All employees want a fair and accurate performance evaluation. It’s it important that an evaluation reflect each employee’s job duties and how well they have performed. In this scenario, the engineer’s first performance review ended with him being angry over the way in which he was being evaluated. There were three main issues with the engineer’s evaluation. The engineer felt that no one in the company, including the plant manager was qualified to complete his annual review. He felt this way because he is the only trained engineer in the company. As a result, the engineer had little confidence in the way that he was being evaluated and was upset that most of his review was based on relationships with other co-workers and his own personal characteristics. For the second annual review the plant manager is exploring other options when it comes to evaluating the engineer.
The three most commonly-used sets of evaluation criteria which should be used in evaluations are individual task outcomes, behaviors, and traits. In this scenario, the engineer could be judged on what he was able to accomplish. For example, the changes that the engineer suggested resulted in considerable savings on manufacturing energy cost and eliminated a significant safety hazard that had been previously overlooked. Behavior refers to not only how the employee works with others but also organizational performance, promptness, and suggestions for improvements.
In the scenario, the engineer clashes with other employees and has a poor attitude towards co-workers. However, the engineer’s suggestions have led to positive changes with the company. Traits are referring to the engineer’s attitude, showing confidence, and being dependable. In this scenario, the engineer demonstrates a poor attitude towards co-workers and does not pay close attention when the manager is speaking.
When you compare the most commonly used sets of criteria of claim evaluation the manager needs to determine the importance or weight of each category. Is what the employee achieved as important as how the tasks were done or that they got along with the other members of the team? What the engineer achieved is something that can be measured though the completion of tasks. Behaviors and traits can be more subjective. It could be the engineer’s personality to be standoffish or he doesn’t socialize well with others. This doesn’t necessarily mean the engineer is not a successful employee. In the annual review, the manager should consider the outcome of his tasks as the highest priority. Behaviors should be the next factor, and finally traits.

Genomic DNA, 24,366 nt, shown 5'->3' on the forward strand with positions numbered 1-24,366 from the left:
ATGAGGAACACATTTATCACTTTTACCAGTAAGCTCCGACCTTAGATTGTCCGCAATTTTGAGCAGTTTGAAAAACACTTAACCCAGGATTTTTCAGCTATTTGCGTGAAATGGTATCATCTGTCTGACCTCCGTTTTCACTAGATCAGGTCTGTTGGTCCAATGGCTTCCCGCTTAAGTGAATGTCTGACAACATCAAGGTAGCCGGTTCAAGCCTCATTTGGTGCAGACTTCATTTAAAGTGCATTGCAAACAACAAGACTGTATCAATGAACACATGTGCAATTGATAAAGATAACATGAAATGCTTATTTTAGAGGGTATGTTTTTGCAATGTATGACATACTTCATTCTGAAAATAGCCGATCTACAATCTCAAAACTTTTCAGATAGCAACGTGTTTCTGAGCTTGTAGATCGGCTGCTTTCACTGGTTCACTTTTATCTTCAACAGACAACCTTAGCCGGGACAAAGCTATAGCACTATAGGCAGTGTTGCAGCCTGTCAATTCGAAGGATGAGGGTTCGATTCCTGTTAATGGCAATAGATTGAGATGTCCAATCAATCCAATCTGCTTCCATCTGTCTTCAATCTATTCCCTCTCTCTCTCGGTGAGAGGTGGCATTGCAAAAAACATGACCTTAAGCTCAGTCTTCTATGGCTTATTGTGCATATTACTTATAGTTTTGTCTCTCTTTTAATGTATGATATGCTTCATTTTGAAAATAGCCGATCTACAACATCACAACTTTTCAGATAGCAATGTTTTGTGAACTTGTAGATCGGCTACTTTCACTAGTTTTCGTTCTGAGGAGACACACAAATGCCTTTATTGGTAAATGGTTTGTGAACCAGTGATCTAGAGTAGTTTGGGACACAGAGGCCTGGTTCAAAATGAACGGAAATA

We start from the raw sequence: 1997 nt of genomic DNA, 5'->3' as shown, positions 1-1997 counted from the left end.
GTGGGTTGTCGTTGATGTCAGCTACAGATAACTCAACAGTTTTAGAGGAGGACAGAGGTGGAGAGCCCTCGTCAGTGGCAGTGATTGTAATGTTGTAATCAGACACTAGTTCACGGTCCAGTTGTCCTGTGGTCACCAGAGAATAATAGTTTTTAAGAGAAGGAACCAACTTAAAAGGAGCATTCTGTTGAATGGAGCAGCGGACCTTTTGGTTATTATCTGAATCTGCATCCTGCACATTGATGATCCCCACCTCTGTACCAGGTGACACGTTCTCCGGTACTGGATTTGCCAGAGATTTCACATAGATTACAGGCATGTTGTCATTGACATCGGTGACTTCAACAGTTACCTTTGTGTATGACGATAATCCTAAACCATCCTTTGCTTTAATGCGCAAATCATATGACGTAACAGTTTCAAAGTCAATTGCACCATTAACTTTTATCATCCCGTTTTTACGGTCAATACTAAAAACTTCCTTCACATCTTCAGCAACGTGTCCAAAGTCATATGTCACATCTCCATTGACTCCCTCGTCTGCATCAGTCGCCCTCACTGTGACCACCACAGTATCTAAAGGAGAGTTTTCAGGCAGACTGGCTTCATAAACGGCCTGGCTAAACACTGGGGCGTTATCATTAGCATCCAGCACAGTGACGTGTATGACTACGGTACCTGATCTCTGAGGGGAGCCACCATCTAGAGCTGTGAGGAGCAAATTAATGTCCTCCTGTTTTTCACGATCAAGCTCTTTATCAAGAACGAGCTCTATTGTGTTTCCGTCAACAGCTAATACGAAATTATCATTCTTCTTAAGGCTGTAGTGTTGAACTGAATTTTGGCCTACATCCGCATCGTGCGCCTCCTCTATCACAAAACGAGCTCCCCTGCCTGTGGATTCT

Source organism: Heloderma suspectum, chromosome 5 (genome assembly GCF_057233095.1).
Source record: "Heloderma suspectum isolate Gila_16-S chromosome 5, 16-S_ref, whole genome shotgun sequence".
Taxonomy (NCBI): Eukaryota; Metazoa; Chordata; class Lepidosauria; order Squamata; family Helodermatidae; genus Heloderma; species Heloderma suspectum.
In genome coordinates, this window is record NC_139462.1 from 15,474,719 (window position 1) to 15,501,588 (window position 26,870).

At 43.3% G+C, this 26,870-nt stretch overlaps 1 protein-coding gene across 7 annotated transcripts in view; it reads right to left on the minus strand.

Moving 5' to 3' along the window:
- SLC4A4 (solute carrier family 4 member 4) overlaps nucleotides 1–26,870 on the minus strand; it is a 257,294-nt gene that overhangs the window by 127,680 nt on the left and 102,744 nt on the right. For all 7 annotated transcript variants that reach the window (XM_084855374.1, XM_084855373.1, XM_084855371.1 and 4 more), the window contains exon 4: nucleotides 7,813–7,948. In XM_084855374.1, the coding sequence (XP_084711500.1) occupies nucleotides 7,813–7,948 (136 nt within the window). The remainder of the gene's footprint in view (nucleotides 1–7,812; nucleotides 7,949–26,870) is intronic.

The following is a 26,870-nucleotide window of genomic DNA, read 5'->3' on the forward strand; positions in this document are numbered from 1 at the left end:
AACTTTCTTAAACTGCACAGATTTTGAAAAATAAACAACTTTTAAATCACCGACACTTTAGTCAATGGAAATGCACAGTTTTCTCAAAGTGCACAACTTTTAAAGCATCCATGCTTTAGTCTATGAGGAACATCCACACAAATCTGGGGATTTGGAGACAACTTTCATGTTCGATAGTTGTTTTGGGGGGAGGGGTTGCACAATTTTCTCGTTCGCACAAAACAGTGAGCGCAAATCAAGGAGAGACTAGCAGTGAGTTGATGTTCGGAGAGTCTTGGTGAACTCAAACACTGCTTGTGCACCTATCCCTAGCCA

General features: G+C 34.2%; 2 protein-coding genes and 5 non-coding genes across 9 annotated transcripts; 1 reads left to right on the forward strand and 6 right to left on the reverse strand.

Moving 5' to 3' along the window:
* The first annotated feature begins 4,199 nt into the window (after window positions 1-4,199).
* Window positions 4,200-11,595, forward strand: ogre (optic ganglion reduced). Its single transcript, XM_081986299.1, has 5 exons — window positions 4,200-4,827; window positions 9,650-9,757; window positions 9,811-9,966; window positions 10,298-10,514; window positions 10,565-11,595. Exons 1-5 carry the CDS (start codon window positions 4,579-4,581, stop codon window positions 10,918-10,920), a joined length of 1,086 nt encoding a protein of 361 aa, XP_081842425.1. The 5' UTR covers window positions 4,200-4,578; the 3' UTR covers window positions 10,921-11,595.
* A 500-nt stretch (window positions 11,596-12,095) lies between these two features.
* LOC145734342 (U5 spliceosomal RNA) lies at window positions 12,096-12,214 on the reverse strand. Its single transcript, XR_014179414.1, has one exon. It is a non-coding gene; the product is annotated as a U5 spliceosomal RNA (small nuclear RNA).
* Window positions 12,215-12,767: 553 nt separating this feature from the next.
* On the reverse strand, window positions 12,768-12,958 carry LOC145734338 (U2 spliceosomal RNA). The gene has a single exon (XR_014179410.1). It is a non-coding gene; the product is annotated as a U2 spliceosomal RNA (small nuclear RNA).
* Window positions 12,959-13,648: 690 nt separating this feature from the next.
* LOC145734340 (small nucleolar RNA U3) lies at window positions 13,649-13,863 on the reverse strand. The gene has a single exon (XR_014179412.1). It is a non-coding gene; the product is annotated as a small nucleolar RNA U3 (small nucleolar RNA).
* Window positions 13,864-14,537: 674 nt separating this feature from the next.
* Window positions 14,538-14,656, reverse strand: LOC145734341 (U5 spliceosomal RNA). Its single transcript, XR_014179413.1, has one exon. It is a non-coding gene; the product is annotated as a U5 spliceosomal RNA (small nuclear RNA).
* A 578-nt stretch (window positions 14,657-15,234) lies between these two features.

In an effort to get more buy in of the performance evaluation process, the plant manager can include the opinions of supervisors, peers, and subordinates. This is an example of a full 360-degree program. There are advantages and disadvantages to this process. The advantages include the hope to give everyone more of a sense of participation in the review process and gain more accurate readings on employee performance. The use of multiple sources is more likely to capture a variety of behavior more accurately. It also provides employees with a wider perspective of their performance. Some of the disadvantages of the 360 degree evaluation are that it has the potential to be misused. Some corporations allow employees to choose the people who evaluate them which can provide some inaccurate feedback. There can also be issues in handling disagreements and contradictions between those who complete the evaluations. (E-textbook)